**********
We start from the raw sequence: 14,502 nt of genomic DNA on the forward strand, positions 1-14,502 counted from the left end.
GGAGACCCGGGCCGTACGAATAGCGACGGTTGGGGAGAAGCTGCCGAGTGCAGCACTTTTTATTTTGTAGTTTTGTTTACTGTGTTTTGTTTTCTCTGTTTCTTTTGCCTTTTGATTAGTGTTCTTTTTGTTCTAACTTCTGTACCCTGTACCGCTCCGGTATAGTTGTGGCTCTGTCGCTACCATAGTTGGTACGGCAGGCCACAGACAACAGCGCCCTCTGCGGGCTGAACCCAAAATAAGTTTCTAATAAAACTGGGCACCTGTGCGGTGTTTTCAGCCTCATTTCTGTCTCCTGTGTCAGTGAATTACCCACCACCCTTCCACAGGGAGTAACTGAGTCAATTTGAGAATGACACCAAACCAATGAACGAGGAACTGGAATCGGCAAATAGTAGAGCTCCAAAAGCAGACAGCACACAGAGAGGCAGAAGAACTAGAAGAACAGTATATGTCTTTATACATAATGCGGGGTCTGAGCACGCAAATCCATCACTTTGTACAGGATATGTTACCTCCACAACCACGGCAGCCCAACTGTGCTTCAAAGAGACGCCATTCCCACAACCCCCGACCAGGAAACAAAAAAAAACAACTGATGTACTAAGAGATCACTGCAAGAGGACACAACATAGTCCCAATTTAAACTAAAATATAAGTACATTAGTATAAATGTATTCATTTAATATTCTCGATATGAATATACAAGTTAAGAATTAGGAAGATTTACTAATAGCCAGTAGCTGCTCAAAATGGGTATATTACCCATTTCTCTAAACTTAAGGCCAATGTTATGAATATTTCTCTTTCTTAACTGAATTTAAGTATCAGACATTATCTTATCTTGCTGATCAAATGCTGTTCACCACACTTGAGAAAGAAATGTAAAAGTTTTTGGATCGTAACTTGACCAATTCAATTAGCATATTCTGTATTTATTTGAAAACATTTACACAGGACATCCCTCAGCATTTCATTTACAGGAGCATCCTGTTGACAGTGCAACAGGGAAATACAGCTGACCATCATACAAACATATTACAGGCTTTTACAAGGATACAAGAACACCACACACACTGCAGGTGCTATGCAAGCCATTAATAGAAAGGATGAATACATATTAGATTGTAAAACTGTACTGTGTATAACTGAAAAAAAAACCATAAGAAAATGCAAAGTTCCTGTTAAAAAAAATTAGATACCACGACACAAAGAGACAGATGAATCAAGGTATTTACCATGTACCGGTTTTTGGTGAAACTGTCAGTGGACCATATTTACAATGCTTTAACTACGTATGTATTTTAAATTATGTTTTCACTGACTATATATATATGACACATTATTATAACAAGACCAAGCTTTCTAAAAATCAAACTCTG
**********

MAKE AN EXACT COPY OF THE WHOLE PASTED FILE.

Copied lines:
We start from the raw sequence: 14,502 nt of genomic DNA on the forward strand, positions 1-14,502 counted from the left end.
GGAGACCCGGGCCGTACGAATAGCGACGGTTGGGGAGAAGCTGCCGAGTGCAGCACTTTTTATTTTGTAGTTTTGTTTACTGTGTTTTGTTTTCTCTGTTTCTTTTGCCTTTTGATTAGTGTTCTTTTTGTTCTAACTTCTGTACCCTGTACCGCTCCGGTATAGTTGTGGCTCTGTCGCTACCATAGTTGGTACGGCAGGCCACAGACAACAGCGCCCTCTGCGGGCTGAACCCAAAATAAGTTTCTAATAAAACTGGGCACCTGTGCGGTGTTTTCAGCCTCATTTCTGTCTCCTGTGTCAGTGAATTACCCACCACCCTTCCACAGGGAGTAACTGAGTCAATTTGAGAATGACACCAAACCAATGAACGAGGAACTGGAATCGGCAAATAGTAGAGCTCCAAAAGCAGACAGCACACAGAGAGGCAGAAGAACTAGAAGAACAGTATATGTCTTTATACATAATGCGGGGTCTGAGCACGCAAATCCATCACTTTGTACAGGATATGTTACCTCCACAACCACGGCAGCCCAACTGTGCTTCAAAGAGACGCCATTCCCACAACCCCCGACCAGGAAACAAAAAAAAACAACTGATGTACTAAGAGATCACTGCAAGAGGACACAACATAGTCCCAATTTAAACTAAAATATAAGTACATTAGTATAAATGTATTCATTTAATATTCTCGATATGAATATACAAGTTAAGAATTAGGAAGATTTACTAATAGCCAGTAGCTGCTCAAAATGGGTATATTACCCATTTCTCTAAACTTAAGGCCAATGTTATGAATATTTCTCTTTCTTAACTGAATTTAAGTATCAGACATTATCTTATCTTGCTGATCAAATGCTGTTCACCACACTTGAGAAAGAAATGTAAAAGTTTTTGGATCGTAACTTGACCAATTCAATTAGCATATTCTGTATTTATTTGAAAACATTTACACAGGACATCCCTCAGCATTTCATTTACAGGAGCATCCTGTTGACAGTGCAACAGGGAAATACAGCTGACCATCATACAAACATATTACAGGCTTTTACAAGGATACAAGAACACCACACACACTGCAGGTGCTATGCAAGCCATTAATAGAAAGGATGAATACATATTAGATTGTAAAACTGTACTGTGTATAACTGAAAAAAAAACCATAAGAAAATGCAAAGTTCCTGTTAAAAAAAATTAGATACCACGACACAAAGAGACAGATGAATCAAGGTATTTACCATGTACCGGTTTTTGGTGAAACTGTCAGTGGACCATATTTACAATGCTTTAACTACGTATGTATTTTAAATTATGTTTTCACTGACTATATATATATGACACATTATTATAACAAGACCAAGCTTTCTAAAAATCAAACTCTG